Day after day we rehearsed my performance and went over my lessons, until my master said I was “sure perfect.” That made me feel good. Then one day I heard master tell Chili to go and see that his orders were carried out about the car, and I learned then that the car was ordered that was to take me to San Francisco, and that the workmen were busy at work upon it, padding it and making it comfortable for me as well as Chili. When everything was ready and lots of hay and grain put in the car, Chili took me aboard, and that night we started. Over the plains of Illinois and Iowa, into Nebraska and Wyoming, through Utah and Nevada we rode. What a lot of different country I saw from any I had ever seen before. When we reached the mountains I thought they were won­derful, and how I enjoyed the ride, as we raced down from Summit to Cheyenne. At Reno we began the climb over the Sierras and Chili said we were in California. I had heard it was a land of sunshine and flowers and birds and fruit, but we were in a region of rocks and mountains, precipices and canyons, snow and ice, and while there were plenty of beautiful trees I couldn’t see a single flower. When Chili brought, from one of the streams, several times a day, a bucket of water for me to drink, it was colder than any well-water I had ever been given in my life. My! how it made my teeth ache. But it was so sweet and tasted so good, as if the winds of God had blown over it for months, bringing freshness and sweetness and filling it full of their deliciousness.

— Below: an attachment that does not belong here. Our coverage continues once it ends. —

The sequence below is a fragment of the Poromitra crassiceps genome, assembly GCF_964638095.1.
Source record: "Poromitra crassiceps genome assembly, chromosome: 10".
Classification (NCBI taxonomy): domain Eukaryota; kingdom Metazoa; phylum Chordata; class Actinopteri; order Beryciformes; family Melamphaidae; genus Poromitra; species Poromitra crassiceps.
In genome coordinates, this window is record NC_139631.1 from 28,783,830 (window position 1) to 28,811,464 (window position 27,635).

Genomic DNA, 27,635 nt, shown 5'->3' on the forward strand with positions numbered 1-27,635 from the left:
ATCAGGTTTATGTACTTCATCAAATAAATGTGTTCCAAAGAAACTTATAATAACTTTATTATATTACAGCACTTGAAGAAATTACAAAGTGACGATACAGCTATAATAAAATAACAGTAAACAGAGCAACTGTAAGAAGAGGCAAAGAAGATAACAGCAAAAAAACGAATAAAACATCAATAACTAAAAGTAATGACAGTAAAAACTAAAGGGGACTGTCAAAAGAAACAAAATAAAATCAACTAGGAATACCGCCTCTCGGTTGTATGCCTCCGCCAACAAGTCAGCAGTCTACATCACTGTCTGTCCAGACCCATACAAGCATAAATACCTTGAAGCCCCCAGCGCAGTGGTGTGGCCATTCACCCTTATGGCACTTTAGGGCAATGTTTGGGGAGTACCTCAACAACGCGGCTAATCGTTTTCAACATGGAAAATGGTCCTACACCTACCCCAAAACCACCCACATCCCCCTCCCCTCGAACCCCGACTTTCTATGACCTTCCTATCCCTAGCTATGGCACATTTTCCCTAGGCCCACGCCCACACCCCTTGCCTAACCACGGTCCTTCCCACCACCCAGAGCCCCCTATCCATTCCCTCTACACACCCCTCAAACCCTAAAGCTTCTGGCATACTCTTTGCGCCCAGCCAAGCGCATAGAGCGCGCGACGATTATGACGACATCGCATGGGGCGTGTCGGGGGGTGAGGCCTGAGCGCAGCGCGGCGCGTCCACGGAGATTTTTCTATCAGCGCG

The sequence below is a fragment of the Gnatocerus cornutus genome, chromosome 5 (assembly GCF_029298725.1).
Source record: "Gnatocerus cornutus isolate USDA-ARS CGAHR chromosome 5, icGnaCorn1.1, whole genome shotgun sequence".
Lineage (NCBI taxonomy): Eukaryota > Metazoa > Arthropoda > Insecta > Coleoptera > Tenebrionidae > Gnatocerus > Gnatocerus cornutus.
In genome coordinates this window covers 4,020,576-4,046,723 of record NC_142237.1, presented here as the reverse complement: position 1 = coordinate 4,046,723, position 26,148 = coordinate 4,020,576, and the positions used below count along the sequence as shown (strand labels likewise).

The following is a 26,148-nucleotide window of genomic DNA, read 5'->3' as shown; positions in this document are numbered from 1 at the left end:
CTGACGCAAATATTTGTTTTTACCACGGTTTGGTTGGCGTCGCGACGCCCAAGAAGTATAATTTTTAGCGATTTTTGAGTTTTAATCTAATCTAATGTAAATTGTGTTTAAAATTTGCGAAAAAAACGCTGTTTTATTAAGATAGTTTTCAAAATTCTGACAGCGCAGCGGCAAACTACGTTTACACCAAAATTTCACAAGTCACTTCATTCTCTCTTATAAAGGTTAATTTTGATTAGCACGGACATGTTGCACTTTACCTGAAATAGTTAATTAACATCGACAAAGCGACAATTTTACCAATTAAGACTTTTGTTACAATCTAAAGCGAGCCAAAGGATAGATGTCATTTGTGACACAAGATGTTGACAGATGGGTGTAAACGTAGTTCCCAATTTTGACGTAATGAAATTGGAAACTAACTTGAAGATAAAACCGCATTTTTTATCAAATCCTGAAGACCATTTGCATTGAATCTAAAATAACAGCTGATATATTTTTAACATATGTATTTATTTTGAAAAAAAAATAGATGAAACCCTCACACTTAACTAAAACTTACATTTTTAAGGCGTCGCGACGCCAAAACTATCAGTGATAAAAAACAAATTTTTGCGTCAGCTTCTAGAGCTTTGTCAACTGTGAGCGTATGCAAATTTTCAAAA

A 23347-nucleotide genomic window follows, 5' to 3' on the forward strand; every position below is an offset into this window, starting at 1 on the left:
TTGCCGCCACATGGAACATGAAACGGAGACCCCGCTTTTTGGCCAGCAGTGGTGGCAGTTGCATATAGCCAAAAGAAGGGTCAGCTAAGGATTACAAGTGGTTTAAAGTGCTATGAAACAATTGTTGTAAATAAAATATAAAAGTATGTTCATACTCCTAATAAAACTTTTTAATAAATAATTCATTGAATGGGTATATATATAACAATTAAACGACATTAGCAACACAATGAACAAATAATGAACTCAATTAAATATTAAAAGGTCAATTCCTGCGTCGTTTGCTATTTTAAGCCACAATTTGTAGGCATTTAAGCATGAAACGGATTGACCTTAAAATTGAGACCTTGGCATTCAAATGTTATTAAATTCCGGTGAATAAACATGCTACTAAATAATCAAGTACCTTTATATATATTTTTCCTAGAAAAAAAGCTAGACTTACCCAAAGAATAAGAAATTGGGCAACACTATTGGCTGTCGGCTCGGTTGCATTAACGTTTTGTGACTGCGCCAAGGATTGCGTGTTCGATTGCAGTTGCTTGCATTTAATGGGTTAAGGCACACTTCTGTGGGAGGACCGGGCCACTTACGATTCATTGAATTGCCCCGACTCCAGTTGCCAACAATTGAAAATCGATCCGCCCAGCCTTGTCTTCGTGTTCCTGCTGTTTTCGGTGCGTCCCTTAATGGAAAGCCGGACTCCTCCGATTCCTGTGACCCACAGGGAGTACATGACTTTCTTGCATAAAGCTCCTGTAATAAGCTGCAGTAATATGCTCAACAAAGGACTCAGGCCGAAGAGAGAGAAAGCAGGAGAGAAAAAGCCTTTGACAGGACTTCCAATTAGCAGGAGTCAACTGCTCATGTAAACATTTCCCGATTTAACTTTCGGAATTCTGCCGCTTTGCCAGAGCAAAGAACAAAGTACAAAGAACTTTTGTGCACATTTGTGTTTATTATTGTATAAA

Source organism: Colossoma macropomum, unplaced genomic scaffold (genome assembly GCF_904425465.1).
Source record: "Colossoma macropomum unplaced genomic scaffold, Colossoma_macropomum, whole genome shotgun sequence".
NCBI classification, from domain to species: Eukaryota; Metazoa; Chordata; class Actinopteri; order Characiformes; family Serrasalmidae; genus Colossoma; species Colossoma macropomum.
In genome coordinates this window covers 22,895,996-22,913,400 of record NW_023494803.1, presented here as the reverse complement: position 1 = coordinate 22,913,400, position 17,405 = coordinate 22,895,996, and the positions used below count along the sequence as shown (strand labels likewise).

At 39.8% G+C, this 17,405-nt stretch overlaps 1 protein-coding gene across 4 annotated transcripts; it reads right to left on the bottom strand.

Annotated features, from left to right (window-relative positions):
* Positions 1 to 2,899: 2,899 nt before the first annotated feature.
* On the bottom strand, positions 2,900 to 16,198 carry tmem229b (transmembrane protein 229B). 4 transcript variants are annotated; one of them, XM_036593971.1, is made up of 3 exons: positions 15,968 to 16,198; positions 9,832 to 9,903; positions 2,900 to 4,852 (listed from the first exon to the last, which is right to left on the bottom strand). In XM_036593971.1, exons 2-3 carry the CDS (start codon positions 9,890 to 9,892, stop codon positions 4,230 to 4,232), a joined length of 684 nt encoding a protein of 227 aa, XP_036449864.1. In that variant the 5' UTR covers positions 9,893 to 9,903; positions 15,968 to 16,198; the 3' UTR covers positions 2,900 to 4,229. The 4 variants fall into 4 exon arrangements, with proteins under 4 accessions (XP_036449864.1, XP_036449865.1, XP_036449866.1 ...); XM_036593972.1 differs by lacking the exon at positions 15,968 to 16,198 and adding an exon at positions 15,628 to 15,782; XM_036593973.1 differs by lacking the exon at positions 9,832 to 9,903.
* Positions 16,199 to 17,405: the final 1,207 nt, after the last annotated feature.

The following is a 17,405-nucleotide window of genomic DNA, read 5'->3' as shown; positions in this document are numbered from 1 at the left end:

As soon as we reached the summit we began to go down, down, down, to lower levels, and long before we left the snow I could smell the sweet growing timothy and clover and alfalfa, and even the blossoms on the fruit-trees, and when we reached Auburn and Newcastle and lots of other towns up there, we were in the real California I had always pictured. Larks and thrushes, linnets and mocking-birds, song-sparrows and war­blers were there by the thousands, singing such songs as I had never heard, and flowers! There were flowers of a thousand kinds, all new to me, pushing their way up through the green grass; and as for the fruit-trees, although it was early in Febru­ary, there were thousands of them already in bloom and as sweet and fragrant and beautiful as a Garden of Eden.

It was the fourteenth of February, 1915, when we reached San Francisco. There Chili took me to a comfortable livery barn, where I remained until March 17. This was owing to the fact that the theater my master was having built for our per­formances, was not completed until that time. At the rear of it was a fine barn and stable for my use, where Chili could also sleep.